This multi-layered rhetorical structure places Native Son alongside works like John Dos Passos’ USA, the standard bearer for Leftist modernism. Like Dos Passos’ trilogy, Wright’s use of multiple perspectives allows his work to represent what Marxist critics have called the “totality,” or the whole complex of social processes and contradictions that compose a social formation. This aspiration to totality is replicated on the level of plot, as Bigger’s fear, flight, and fate take him from the segregated South Side of Chicago to the mansion of his white employers, and into a confrontation with the state in the courtroom climax. This plot structure allows Wright to draw a picture for the reader of the interactions of different classes and institutions in Bigger’s life, making clear the connection between the ‘philanthropic’ real estate baron and the crushing poverty in which Bigger’s family lives. Form and content thus interact in Native Son to present a total critique of American society, merging opposition to racial oppression and class exploitation in just the way that long movement activists sought to.15
James Baldwin’s Another Country is a very different sort of book. Well before it was published (1962), Baldwin had signaled his intention to create a different aesthetic from Wright. His essay “Everybody’s Protest Novel” pilloried the older writer mercilessly, comparing Native Son to Uncle Tom’s Cabin. The essay was published in Partisan Review (the first piece by an openly Black author in that venue), former journal of the New York John Reed Club which had, by the time of Baldwin’s piece, become solidly anticommunist. In fact, Partisan Review would go on to play an important role in articulating an American aesthetic meant to replace the literature of the Thirties. Valuing irony and ambiguity over social commitment or mimesis, the Partisan Review aesthetic dovetailed nicely with the reactionary agrarian philosophy of the New Criticism. Together, these critical currents marginalized the literary values which had inspired much of the cultural front. In effect, Partisan Review was a major part of the aesthetic wing of the ‘long backlash’ identified by Hall.16
Another Country fulfills a great deal of these critical expectations. On the most surface level, the book is dedicated to Mary S. Painter, a close friend of Baldwin’s who worked for the Office of Strategic Services, precursor to the CIA. On a more substantial level, the novel’s plot concerns a group of friends, acquaintances, and lovers coming to terms with race, sex, and love in the aftermath of a friend’s suicide. The novel’s tight focus on this group of characters, who all seem to be Greenwich Village bohemians of one sort or another, is the opposite of Native Son’s expansive vision, running as it does from the ghetto to the mansion. While the novel focuses closely on the ways that race distorts human relationships, it is, in contrast to Native Son, almost silent on the class question. As Paul Goodman noted in a review at the time, “It is puzzling how most of Baldwin’s people make a living.” Other critics with radical affiliations were similarly disappointed. Langston Hughes, while conceding the novel’s emotional power, thought it a “curiously juvenile” book that focused too much on sex. Most famously, Eldridge Cleaver pronounced the novel “void of a political, economic, or even a social reference.”17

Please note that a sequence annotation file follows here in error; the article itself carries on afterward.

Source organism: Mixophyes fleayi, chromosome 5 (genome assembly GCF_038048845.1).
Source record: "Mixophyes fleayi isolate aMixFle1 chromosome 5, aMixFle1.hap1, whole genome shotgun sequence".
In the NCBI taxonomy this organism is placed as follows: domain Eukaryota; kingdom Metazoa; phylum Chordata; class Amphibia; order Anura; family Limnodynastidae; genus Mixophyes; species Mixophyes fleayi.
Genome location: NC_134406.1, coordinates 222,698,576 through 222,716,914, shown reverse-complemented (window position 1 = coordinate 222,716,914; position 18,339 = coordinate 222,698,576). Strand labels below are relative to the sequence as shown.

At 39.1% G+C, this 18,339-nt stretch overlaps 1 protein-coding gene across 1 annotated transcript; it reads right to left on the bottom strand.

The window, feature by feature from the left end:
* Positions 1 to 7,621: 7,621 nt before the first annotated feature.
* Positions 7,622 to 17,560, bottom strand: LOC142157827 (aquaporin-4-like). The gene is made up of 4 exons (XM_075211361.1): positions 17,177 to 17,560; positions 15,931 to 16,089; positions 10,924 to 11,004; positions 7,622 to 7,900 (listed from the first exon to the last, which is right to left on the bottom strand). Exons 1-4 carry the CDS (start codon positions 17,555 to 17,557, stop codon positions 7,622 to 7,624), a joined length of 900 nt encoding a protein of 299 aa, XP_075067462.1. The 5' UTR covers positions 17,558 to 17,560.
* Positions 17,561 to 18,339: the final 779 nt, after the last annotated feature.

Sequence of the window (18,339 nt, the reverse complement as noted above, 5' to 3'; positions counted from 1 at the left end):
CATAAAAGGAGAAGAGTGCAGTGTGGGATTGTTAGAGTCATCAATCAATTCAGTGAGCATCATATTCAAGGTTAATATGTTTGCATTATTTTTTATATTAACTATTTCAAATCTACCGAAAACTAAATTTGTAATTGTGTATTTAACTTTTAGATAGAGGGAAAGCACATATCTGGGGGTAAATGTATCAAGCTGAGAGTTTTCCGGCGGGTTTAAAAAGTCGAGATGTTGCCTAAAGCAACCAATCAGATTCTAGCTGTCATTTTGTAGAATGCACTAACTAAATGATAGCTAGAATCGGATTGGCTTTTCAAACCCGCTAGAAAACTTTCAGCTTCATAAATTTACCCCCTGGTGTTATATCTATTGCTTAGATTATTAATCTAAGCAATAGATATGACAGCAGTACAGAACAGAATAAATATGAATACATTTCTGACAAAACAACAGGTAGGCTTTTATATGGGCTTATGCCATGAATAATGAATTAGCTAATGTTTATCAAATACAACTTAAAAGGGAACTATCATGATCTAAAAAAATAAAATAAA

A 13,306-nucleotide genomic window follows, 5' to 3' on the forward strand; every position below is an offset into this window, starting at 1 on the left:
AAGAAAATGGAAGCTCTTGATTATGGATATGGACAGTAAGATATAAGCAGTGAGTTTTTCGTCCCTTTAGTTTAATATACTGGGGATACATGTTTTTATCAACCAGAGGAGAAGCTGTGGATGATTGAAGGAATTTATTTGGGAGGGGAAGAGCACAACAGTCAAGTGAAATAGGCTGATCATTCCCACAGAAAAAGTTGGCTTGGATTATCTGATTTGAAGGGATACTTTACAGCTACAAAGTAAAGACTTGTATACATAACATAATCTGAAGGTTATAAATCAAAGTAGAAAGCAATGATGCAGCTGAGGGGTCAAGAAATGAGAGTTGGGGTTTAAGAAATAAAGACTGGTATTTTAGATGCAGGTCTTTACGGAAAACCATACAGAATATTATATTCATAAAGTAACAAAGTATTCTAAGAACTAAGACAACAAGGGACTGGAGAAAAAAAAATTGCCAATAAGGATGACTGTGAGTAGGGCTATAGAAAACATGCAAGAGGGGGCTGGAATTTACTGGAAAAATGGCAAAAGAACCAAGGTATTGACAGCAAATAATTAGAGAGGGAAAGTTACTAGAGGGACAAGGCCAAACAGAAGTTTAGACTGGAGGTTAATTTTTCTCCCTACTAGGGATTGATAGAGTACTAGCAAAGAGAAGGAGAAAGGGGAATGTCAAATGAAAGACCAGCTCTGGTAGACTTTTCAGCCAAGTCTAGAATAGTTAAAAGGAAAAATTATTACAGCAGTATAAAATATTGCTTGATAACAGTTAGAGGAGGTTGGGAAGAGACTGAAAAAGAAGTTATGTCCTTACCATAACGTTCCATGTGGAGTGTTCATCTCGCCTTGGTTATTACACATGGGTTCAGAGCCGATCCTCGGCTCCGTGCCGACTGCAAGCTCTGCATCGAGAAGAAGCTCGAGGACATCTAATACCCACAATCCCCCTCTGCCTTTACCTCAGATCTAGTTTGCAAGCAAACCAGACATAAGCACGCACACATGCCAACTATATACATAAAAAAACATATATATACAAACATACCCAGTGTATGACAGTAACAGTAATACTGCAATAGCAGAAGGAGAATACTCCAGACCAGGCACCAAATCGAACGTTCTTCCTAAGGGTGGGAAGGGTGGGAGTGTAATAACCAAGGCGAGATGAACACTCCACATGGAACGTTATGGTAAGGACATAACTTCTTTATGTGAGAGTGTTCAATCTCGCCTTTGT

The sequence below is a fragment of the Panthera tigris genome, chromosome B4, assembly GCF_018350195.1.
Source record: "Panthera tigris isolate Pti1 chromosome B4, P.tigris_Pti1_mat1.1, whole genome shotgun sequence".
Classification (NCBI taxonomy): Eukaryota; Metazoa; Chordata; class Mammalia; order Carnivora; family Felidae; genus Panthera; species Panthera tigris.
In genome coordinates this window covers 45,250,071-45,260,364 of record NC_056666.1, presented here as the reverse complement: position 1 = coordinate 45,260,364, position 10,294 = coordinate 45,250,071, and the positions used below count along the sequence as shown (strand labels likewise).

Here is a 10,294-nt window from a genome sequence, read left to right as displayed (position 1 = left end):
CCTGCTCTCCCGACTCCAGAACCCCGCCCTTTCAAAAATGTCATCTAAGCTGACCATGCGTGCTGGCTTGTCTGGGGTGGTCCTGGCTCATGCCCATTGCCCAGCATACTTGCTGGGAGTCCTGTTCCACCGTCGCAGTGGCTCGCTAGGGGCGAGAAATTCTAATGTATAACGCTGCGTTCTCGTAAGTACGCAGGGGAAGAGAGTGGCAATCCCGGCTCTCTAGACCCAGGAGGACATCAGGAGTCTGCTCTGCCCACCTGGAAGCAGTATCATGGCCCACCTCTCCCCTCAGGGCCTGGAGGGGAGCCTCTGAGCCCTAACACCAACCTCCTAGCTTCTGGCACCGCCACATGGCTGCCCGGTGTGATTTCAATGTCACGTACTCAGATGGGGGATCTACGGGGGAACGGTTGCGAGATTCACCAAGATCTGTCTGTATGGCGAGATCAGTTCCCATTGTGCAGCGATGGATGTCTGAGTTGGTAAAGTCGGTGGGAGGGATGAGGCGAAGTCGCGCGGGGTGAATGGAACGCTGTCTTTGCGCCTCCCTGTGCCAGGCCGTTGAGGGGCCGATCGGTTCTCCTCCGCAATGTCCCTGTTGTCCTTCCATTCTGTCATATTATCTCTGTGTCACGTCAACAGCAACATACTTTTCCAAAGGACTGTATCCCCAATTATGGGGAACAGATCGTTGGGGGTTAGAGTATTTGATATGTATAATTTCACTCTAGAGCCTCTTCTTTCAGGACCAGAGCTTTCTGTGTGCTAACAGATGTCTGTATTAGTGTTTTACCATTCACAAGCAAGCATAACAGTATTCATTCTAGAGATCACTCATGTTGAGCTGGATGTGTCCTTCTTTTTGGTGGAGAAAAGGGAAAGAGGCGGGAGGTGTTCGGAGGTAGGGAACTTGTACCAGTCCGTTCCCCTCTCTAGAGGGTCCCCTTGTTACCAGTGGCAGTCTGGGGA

Yet just as long movement scholarship emphasizes the rupture that anticommunist repression created in the struggle against white supremacy, it also emphasizes the continuities that remained between the earlier wave and the classic phase. Such continuities exist in Baldwin’s work as well. Baldwin himself had something of a background in the Left, having joined the Trotskyist Young People’s Socialist League as a youth. While his tenure in the organized Left was brief, Baldwin would go on to be an important voice in the journal Freedomways, the theoretical journal of the classic phase of the movement. Edited by Esther Cooper Jackson, a veteran of the Southern Negro Youth Congress and wife of CP member James Jackson, Freedomways was the site of some of the strongest links between the civil rights unionism of the 1940s and the movement of the 1960s..18